53

For a unit test, I need to mock several dependencies. One of the dependencies is a class which implements an interface:

public class DataAccessImpl implements DataAccess {
    ...
}

I need to set up a mock object of this class which returns some specified values when provided with some specified parameters.

Now, what I'm not sure of, is if it's better to mock the interface or the class, i.e.

DataAccess client = mock(DataAccess.class);

vs.

DataAccess client = mock(DataAccessImpl.class);

Does it make any difference in regard to testing? What would be the preferred approach?

1

5 Answers 5

60

It may not make much difference in your case but the preferred approach is to mock interface, as normally if you follow TDD (Test Driven Development) then you could write your unit tests even before you write your implementation classes. Thus even if you did not have concrete class DataAccessImpl, you could still write unit tests using your interface DataAccess.

Moreover mocking frameworks have limitations in mocking classes, and some frameworks only mock interfaces by default.

1
  • Hi @Kuldeep Jain, what if the implementation class has a method that calls an external service (which needs to be mocked)? We cannot test it mocking the interface right? We will have to mock the implementation class to mock this method.
    – Agent47
    Mar 1, 2021 at 8:20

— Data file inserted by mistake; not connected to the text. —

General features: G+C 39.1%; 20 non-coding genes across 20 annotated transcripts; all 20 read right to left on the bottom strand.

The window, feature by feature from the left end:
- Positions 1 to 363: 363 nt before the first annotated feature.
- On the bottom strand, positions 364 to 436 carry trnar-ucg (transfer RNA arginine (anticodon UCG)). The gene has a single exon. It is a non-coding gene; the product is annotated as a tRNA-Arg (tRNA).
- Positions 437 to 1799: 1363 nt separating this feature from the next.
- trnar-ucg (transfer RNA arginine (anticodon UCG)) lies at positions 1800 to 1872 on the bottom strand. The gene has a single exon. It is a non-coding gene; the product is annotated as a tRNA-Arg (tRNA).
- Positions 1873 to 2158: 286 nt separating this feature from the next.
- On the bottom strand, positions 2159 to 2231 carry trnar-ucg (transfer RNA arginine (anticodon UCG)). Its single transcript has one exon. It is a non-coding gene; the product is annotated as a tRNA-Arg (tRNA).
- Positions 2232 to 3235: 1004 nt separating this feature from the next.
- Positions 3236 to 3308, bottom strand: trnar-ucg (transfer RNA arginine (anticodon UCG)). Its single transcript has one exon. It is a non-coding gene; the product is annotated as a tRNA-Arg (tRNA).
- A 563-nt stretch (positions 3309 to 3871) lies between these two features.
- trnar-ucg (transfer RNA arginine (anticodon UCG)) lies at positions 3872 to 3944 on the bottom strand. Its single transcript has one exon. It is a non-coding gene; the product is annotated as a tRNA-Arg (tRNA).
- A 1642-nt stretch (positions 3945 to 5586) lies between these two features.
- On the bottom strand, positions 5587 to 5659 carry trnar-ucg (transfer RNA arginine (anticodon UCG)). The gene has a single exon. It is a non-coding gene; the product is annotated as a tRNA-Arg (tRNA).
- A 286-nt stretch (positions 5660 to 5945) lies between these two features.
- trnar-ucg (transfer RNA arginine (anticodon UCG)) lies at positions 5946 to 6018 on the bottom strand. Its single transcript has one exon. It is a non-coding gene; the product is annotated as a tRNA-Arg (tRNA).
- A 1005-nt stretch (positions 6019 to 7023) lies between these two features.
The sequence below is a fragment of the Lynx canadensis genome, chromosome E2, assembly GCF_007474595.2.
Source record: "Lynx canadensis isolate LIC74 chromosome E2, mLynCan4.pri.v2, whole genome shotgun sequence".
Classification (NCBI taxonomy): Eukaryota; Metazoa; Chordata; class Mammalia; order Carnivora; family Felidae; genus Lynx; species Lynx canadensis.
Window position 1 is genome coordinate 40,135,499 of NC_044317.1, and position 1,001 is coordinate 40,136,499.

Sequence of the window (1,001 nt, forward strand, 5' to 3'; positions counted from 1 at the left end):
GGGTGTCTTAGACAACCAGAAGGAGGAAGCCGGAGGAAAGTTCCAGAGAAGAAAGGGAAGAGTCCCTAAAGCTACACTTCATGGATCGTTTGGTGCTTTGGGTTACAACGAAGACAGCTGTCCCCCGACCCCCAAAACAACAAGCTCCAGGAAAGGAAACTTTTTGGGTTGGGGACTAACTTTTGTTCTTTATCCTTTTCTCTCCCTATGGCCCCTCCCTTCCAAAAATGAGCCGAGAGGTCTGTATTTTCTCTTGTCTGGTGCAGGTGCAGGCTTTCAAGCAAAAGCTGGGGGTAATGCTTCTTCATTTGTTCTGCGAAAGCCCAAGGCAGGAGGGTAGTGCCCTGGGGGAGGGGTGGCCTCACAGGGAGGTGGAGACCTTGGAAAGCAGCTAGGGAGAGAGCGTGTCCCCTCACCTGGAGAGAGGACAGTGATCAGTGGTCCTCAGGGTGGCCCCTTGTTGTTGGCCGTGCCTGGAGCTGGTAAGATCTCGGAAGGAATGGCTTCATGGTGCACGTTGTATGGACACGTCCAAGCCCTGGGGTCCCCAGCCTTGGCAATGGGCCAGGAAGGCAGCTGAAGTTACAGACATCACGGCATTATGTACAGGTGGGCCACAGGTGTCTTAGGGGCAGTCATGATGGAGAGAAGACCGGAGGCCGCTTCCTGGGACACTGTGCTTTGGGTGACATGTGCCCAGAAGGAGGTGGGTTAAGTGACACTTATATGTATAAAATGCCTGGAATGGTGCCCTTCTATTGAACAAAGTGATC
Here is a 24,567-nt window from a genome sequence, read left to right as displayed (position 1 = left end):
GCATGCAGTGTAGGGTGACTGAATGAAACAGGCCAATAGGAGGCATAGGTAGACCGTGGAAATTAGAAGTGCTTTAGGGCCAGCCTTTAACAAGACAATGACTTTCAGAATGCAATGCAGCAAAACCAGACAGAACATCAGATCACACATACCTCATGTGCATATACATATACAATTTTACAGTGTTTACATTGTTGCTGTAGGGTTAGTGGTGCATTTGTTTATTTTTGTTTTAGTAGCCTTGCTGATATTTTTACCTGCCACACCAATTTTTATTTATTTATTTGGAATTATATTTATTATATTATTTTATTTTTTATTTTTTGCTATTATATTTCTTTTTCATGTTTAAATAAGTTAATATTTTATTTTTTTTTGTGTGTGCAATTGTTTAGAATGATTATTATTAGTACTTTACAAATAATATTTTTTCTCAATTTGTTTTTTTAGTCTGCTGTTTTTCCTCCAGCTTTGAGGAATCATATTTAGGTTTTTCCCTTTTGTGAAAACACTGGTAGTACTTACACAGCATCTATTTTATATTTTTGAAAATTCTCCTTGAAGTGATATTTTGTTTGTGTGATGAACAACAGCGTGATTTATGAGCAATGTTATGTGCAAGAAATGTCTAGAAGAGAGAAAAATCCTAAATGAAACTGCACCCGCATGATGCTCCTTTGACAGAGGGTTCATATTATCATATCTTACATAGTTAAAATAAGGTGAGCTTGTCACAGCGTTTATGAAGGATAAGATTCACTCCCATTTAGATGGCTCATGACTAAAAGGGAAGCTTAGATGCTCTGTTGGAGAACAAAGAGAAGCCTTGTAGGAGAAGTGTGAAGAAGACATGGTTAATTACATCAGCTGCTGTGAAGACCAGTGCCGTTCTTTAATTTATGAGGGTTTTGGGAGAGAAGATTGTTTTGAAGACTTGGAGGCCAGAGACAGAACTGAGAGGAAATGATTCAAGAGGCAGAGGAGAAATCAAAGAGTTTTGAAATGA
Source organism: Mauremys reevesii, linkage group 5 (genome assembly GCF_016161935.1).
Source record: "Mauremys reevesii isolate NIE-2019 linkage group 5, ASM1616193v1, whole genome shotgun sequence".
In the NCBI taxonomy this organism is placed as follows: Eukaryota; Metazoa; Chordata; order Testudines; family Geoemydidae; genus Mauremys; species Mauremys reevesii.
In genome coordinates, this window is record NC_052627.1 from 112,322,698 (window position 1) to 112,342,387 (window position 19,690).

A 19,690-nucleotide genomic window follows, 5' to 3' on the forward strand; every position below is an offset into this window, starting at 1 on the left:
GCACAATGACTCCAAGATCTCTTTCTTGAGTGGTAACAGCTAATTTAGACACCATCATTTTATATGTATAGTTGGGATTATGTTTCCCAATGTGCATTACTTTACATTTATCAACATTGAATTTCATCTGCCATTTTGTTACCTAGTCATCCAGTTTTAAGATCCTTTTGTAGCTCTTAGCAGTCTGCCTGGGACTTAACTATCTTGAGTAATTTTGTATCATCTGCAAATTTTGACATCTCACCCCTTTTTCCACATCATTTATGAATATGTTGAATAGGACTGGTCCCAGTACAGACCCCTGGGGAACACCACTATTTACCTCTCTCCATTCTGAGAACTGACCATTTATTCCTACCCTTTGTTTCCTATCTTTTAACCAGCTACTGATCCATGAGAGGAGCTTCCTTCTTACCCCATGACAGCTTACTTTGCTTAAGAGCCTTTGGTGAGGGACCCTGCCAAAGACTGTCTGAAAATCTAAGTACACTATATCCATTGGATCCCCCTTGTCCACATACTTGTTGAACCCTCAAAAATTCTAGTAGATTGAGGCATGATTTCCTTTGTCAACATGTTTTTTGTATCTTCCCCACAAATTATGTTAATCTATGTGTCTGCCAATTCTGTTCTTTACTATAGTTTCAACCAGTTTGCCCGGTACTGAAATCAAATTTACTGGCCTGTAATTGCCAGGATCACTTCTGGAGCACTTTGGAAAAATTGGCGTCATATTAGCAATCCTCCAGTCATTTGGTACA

8

In most cases technically there is no difference and you may mock as class so an interface. Conceptually it is better to use interfaces because of better abstraction.

6

It depends. If your code depends on the class and not on the interface you must mock the class to write a valid unit test.

3
  • 17
    Or listen to the test and make the code depend on an interface, as it probably should.
    – blank
    Feb 10, 2012 at 11:26
  • This is just wrong. If you see it different please explain. TDD even requires to test against interfaces and not implemented classes. If your code depends on a class instead of the given interface you have another bigger issue.
    – Anna Klein
    May 2, 2019 at 18:37
  • @AnnaKlein my answer is not about the target code but the unit test. If your code dependends on an implementation instead of an interface (in the real world it's a common scenario), and you have to write a UT on that you should mock the class, otherwise your unit test probably wouldn't compile or simply wouldn't be complete.
    – onof
    May 7, 2019 at 14:57
6

You should mock the interface since it will help ensure you are adhering to Liskov Substitution Principal (https://stackoverflow.com/a/56904/3571100).

2
  • 1
    It would be interesting to know, how can you achieve this by mocking the interface? i can mock the interface but in the class implementation I can violate the Liskov Substitution.
    – karlihnos
    Aug 2, 2017 at 15:16
  • @karlihnos the link I provided states "Functions [...] must be able to use objects of derived classes without knowing it." in other words we should program to the interface rather than implementation. So in the class under test we can help to achieve LSP by programming to the interface. Of course doing this does not say anything about whether any mocked interfaces implementations will adhere to LSP or not.
    – jordan
    Jan 13, 2018 at 17:34
3

If you only use it through interface and it's not a partial mock, there is no difference other than your inner feeling. Mocking the class will also mock non-used public method if the class has them, but that is not a big deal to consider.

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